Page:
As Dominy Law Firm attorney Bryan Hawkins was preparing to litigate this issue in Franklin County, Ohio, an appeals court settled it. The issue is whether, in a DUI case (called ‘OVI’ in Ohio), a law enforcement officer can obtain the medical records of a suspect with a subpoena and without a search warrant. In the case of State v. Rogers, the Tenth District Court of Appeals held law enforcement’s procurement of an OVI suspect’s medical records without a search warrant violates the suspect’s Fourth Amendment right to be free from unreasonable searches and seizures.
Following his recent arrest for DUI (called ‘OVI’ in Ohio), Bob Huggins resigned from his position as the men’s basketball coach at West Virginia University. His situation is illustrative of many high-profile individuals who have lost jobs due to a DUI/OVI. But it is not only high-profile individuals who face employment consequences for OVI cases. We are frequently asked the following questions about OVI cases and employment.
When a driver is prosecuted for operating a vehicle under the influence of drugs (called ‘OVI’ in Ohio), what evidence is sufficient to sustain a conviction? The prosecution must prove the defendant operated a vehicle under the influence of a drug of abuse. That requires the prosecution to prove the defendant was impaired while operating the vehicle, identify the specific drug which was ingested, and link the drug’s ingestion to the defendant’s impairment.
I recently came across this article in an Ohio newspaper: Judge Denies Motion to Suppress Evidence. What does that mean in a DUI case (called ‘OVI’ in Ohio)? When a judge orders that evidence is suppressed, the evidence is excluded from trial. That means, even though the evidence existed, the jury does not hear about it. The two general bases for suppressing evidence are: (1) violations of the defendant’s Constitutional rights; and (2) the government’s failure to comply with statutory (legislative) law.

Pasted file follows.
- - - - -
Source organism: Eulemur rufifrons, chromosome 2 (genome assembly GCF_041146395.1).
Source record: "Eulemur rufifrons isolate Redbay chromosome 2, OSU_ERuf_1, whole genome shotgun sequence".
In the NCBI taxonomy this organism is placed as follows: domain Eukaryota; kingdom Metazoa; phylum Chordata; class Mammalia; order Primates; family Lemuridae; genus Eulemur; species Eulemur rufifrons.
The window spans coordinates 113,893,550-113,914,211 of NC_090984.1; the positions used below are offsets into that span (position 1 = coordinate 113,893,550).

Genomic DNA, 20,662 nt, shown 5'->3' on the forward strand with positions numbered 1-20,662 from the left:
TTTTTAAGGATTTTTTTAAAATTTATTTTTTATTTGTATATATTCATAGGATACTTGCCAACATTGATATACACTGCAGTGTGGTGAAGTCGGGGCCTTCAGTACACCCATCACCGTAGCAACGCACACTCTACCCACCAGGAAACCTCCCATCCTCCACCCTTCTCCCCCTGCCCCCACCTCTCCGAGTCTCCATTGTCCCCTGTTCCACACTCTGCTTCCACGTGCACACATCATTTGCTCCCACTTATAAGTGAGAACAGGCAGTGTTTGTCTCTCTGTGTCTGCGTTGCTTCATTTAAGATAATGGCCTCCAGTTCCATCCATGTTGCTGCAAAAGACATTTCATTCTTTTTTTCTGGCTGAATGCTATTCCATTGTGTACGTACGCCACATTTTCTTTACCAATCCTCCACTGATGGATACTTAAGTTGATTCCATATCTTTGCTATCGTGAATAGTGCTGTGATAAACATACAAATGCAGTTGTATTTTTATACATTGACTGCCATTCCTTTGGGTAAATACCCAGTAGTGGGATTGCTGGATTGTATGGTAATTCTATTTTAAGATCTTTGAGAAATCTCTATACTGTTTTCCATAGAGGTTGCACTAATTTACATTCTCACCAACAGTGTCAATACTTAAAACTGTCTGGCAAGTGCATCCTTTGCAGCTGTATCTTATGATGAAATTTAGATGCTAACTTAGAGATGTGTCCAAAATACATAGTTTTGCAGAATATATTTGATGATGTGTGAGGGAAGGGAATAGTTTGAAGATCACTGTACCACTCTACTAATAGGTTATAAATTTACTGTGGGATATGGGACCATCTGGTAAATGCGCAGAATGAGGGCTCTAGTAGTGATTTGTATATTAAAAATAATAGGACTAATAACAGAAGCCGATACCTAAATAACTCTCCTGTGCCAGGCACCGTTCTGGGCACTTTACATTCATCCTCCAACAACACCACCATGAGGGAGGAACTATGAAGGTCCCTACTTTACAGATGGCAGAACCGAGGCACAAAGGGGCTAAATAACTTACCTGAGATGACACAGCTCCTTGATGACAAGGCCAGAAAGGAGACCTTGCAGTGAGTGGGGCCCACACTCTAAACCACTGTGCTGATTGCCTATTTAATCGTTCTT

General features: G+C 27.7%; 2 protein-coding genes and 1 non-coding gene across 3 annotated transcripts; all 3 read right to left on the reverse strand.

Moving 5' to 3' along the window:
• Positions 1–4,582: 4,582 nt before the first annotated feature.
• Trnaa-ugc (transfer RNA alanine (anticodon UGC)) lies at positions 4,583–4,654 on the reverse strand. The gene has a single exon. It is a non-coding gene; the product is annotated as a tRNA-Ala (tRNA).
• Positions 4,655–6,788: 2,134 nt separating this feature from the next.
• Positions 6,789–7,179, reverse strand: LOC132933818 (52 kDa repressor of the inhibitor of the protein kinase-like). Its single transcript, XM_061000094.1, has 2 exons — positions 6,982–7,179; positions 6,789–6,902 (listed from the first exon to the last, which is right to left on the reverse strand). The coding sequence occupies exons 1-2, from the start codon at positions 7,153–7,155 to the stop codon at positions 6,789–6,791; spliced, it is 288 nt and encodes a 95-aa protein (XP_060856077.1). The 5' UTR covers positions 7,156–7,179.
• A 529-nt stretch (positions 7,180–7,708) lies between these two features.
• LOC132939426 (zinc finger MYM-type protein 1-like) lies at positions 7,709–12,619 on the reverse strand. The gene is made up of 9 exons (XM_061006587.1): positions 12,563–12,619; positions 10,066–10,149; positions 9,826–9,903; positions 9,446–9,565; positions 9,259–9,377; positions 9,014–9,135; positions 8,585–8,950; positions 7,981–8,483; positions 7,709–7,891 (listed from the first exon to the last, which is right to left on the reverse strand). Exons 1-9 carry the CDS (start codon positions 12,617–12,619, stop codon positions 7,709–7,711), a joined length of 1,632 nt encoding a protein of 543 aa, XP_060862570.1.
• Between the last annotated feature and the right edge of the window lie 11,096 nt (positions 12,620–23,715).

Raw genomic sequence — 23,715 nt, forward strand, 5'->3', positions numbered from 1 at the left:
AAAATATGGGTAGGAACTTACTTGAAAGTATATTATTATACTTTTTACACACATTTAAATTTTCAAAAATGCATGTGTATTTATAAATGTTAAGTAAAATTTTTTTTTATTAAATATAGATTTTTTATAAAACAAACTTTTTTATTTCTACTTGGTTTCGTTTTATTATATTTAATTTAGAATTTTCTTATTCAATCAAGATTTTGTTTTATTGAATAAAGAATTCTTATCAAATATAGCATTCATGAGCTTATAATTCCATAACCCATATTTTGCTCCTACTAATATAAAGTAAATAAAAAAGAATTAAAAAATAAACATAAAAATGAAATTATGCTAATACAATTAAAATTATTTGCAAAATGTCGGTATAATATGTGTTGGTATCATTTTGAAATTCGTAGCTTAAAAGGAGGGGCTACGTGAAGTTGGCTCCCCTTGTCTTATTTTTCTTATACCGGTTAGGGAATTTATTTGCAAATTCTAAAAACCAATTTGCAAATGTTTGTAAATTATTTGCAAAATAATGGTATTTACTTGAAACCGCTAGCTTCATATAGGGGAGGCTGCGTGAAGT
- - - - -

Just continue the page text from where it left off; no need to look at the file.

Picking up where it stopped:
According to a story by NBC4i, the Ohio State Highway Patrol reports that 30% of DUI arrests (called ‘OVI’ in Ohio’) come from repeat offenders. In Ohio, the mandatory OVI penalties increase with every conviction in ten-years (called the ‘lookback period’). Those penalties include vehicle sanctions, license suspensions, incarceration, and other consequences.
In November of 2022, an article in this blog reported the state of Ohio intends to use oral fluid testing in the future. The future is here. When NBC4 reported on the Traffic Safety Council’s recommendation of oral fluid testing for DUI cases (called ‘OVI’ in Ohio), the Ohio Department of Health had already passed new regulations which add oral fluid to the bodily substances which may be tested. Those regulations became effective on January 23, 2023.
The issue of venue recently arose in an Ohio Vehicular Homicide case. As reported by the Leader-Telegram, the defendant was accused of hitting two highway workers in Clark County. As a result of the collision, one worker died, and the other was seriously injured. The defense attorney filed a motion for change of venue. What is venue, and when can it be changed?
We’ve used this space in the past to discuss issues with Ohio’s approach to DUI (called ‘OVI’ in Ohio) cases involving marijuana. The rising prevalence of marijuana OVIs following Ohio’s legalization of medical marijuana has shown Ohio’s OVI laws are woefully out-of-date to deal with these issues. A recent bill in the Ohio Senate seeks to update the way the law treats marijuana OVIs. This bill, if passed, would have a profound impact on the way marijuana OVI cases are charged, handled by courts, and defended by OVI defense attorneys.
Rejecting a No Contest plea may be an abuse of a judge’s discretion, according to a case decided last week by the Ohio Supreme Court. A plea of No Contest is different than a guilty plea, and the plea of No Contest is used for two purposes in DUI (called ‘OVI’ in Ohio) cases. Although a judge’s approval is required for a plea of No Contest, the case decided last week makes it clear a judge’s refusal to give approval may be overturned.
The special license plates for DUI offenders are commonly referred to as “party plates” and “family plates”. The official term in Ohio is “restricted license plates”. Whatever you call them, nobody wants them. In Ohio, the plates are yellow with red lettering, and they signal to everybody the driver of that vehicle was convicted of DUI (called ‘OVI’ in Ohio). This article explains when the plates are required, how they are obtained, and possible penalties for restricted plate violations.